The Age of the Strike Carrier is Over

CIMSEC – The age of the strike carrier is over. As the United States enters an era where the potential for modern great-power war is increasing dramatically in Eurasia, a return to the traditional roles of the aircraft carrier is required to maintain maritime access. Carrier-borne over-land strike warfare has not proved decisive in previous conflicts in heavily contested air defense environments, and will not prove so in the future. In the potential high-end conflicts of the twenty-first century, the likely utility of carrier-based land strike is largely non-existent. Thankfully, the traditional carrier aviation roles of maritime interdiction and fleet air defense remain highly valuable in wars against modern navies, but are precisely the roles, missions, and tactics sacrificed for sea based over-land strikes over the past sixty years. Regaining this capability will require a modest investment in existing and developing systems and capabilities and should be the force’s, the service’s and the nation’s highest objective in the coming years.

NATO’s Big Test?

The Art of the Future Project – Jeremy Shapiro’s poignant fictional piece in Foreign Policy, This is How NATO Ends, bristles the academic, humors the skeptic, as it paints a dark future for the 68-year-old alliance. Good fictional speculation should draw on history to explore and challenge through imagination; it is the reader’s role to test his or her own assumptions as well by putting themselves in another person’s shoes.

Smart Mines, A Smaller Army, & The Trump Buildup That Won’t Happen

Breaking Defense – Trump’s promised defense budget boost probably won’t materialize, the former Vice-Chairman of the Joint Chiefs said today, so we can’t afford to grow a larger military. Instead of more ships and troops, retired Adm. James Winnefeld said the military should prioritize investment in new ideas. His own service, for example, should overcome its post-1945 reluctance to lay mines off enemy shores and deploy networks of smart mines. The Army should cut soldiers to buy more modern equipment and stockpile a lot of it in Europe.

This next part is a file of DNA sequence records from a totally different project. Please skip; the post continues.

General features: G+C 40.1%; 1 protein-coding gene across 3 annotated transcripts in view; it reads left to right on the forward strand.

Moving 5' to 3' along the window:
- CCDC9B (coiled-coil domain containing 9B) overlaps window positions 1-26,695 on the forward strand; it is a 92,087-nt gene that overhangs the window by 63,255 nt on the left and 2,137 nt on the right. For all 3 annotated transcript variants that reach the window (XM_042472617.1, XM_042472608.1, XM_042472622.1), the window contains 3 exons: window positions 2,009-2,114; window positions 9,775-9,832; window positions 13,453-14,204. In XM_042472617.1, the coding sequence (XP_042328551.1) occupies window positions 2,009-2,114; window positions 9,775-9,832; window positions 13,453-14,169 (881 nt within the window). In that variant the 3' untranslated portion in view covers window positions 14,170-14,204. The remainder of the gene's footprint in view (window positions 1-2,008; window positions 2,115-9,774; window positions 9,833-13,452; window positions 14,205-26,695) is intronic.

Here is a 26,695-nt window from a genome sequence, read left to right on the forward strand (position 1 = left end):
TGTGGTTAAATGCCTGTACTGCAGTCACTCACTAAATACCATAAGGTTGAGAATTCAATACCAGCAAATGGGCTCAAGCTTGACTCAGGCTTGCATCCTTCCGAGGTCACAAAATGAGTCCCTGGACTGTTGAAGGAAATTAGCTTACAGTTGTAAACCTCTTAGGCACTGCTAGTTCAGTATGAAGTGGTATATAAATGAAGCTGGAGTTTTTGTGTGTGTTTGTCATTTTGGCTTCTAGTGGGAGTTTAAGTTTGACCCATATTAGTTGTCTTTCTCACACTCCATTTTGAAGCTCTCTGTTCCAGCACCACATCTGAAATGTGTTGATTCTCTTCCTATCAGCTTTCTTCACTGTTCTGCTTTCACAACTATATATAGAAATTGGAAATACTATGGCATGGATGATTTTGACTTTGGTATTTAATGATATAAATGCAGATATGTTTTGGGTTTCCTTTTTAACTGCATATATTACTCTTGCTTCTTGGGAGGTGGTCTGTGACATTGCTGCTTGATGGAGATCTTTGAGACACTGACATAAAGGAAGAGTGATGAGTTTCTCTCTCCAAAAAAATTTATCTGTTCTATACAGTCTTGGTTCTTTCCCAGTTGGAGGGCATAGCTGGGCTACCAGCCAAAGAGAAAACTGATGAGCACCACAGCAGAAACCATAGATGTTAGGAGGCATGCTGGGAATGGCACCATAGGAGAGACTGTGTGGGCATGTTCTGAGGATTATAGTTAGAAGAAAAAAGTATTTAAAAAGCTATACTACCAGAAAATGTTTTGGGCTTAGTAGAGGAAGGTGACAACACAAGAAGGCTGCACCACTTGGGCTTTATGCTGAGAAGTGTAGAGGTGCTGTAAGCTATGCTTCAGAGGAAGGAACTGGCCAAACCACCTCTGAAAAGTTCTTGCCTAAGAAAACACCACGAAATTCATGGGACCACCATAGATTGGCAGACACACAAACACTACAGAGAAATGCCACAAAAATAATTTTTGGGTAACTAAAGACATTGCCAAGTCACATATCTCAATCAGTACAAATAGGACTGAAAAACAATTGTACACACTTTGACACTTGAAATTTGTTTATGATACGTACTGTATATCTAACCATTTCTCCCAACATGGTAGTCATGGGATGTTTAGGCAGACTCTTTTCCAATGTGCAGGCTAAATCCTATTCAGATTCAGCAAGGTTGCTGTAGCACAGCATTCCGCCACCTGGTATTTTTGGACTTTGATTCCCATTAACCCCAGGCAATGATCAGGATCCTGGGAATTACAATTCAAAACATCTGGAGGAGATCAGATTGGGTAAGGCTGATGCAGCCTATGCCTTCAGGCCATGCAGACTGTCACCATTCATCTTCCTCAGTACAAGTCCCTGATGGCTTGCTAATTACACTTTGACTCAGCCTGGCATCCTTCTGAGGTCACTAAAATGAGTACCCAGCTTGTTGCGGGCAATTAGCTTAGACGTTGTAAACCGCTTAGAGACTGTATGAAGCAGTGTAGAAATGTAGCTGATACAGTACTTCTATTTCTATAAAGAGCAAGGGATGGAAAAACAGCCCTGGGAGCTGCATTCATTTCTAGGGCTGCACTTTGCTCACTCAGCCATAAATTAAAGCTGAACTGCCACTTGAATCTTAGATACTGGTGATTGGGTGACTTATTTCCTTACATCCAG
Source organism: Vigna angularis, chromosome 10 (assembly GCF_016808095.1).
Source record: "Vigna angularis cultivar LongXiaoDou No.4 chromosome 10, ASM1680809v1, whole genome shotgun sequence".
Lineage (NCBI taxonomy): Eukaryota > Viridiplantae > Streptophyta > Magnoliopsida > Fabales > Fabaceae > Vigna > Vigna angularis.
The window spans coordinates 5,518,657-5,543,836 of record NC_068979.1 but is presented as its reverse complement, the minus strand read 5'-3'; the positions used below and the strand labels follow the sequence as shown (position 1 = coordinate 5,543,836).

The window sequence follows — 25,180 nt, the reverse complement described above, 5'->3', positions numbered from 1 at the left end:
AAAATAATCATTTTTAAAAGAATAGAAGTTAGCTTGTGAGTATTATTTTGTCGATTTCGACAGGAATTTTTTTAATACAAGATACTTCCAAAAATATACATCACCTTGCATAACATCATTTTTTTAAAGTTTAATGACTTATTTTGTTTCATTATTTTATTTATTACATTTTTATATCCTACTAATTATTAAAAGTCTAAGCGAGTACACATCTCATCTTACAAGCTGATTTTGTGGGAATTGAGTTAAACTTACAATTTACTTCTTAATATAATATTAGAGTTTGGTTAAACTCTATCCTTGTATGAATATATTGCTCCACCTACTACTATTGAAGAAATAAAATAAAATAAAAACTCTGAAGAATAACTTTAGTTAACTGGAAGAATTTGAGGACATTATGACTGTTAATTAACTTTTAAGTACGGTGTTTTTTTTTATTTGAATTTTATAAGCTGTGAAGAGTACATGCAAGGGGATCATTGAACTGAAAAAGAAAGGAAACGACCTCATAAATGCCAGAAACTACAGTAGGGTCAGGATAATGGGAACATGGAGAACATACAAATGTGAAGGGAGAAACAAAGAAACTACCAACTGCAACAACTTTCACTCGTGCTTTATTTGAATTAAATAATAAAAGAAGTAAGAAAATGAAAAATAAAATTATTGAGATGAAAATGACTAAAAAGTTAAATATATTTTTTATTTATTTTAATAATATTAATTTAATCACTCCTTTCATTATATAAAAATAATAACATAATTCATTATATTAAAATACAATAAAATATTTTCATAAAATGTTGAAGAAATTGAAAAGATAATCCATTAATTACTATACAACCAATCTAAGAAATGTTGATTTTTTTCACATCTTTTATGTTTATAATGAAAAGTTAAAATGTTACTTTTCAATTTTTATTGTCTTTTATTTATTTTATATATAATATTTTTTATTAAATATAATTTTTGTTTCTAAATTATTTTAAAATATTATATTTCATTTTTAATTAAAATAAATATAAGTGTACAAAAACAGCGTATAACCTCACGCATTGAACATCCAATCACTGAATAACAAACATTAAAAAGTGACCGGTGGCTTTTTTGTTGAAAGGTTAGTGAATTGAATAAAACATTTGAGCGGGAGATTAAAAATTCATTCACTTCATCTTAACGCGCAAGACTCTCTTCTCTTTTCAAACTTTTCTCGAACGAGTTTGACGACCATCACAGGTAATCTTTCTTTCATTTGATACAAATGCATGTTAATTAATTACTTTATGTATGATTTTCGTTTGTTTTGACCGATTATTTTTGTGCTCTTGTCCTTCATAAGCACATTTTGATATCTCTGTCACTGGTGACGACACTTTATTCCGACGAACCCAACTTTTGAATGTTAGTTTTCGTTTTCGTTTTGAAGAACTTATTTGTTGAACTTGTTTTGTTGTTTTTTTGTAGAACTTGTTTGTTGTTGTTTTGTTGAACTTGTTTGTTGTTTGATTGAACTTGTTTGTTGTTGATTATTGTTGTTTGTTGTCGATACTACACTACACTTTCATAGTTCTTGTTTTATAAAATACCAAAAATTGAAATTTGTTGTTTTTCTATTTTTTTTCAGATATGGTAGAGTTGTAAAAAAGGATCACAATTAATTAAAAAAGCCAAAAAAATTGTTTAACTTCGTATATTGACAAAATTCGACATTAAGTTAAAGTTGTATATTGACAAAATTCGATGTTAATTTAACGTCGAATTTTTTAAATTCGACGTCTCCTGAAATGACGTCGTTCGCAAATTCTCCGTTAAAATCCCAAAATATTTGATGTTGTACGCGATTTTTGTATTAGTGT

Link Army, Navy Missile Defense Nets: Adm. Harris

Breaking Defense – The Army and Navy must link their missile defense systems into a single network so Navy weapons can hit targets spotted by Army radars and vice versa, the chief of Pacific Command said today. That’s a daunting technical task but, if surmounted, it could dramatically improve defense against North Korean, Chinese, or Russian missile salvos.

Distributed Lethality and Situational Awareness

CIMSEC – Distributed lethality depends on being hard to find and securing the element of surprise enabled by superior situational awareness. With the adoption of the distributed lethality concept, it is essential that the concept and doctrine for establishing and maintaining the Common Tactical Picture be reviewed and optimized to assure warfare commanders enjoy the tactical advantage of decision superiority over an adversary.

Crash Dive: America’s Pending Submarine Crisis

CIMSEC – The future of naval warfare is increasingly shifting to undersea competition, in both manned and unmanned systems. American seapower has excelled in this domain and holds a competitive edge today beneath the waves. But the U.S. Navy, by a combination of compressed funding and potentially crippling procurement cost increases, may not be well positioned to sustain its mastery of undersea warfare.

Ilyushin Unveils Il-38 ASW Upgrade for Russian Navy

AIN – The Ilyushin design bureau and the Russian navy have revealed details of a mission systems upgrade and airframe refurbishment of the Il-38 antisubmarine warfare (ASW) aircraft. At a ceremony on January 31 at Ramenskoye airbase south of Moscow, Russian naval aviation commander Gen. Igor Kozhin said that “about 30” of the 54 Il-38s in the inventory will be modernized, in a program that will continue until 2025.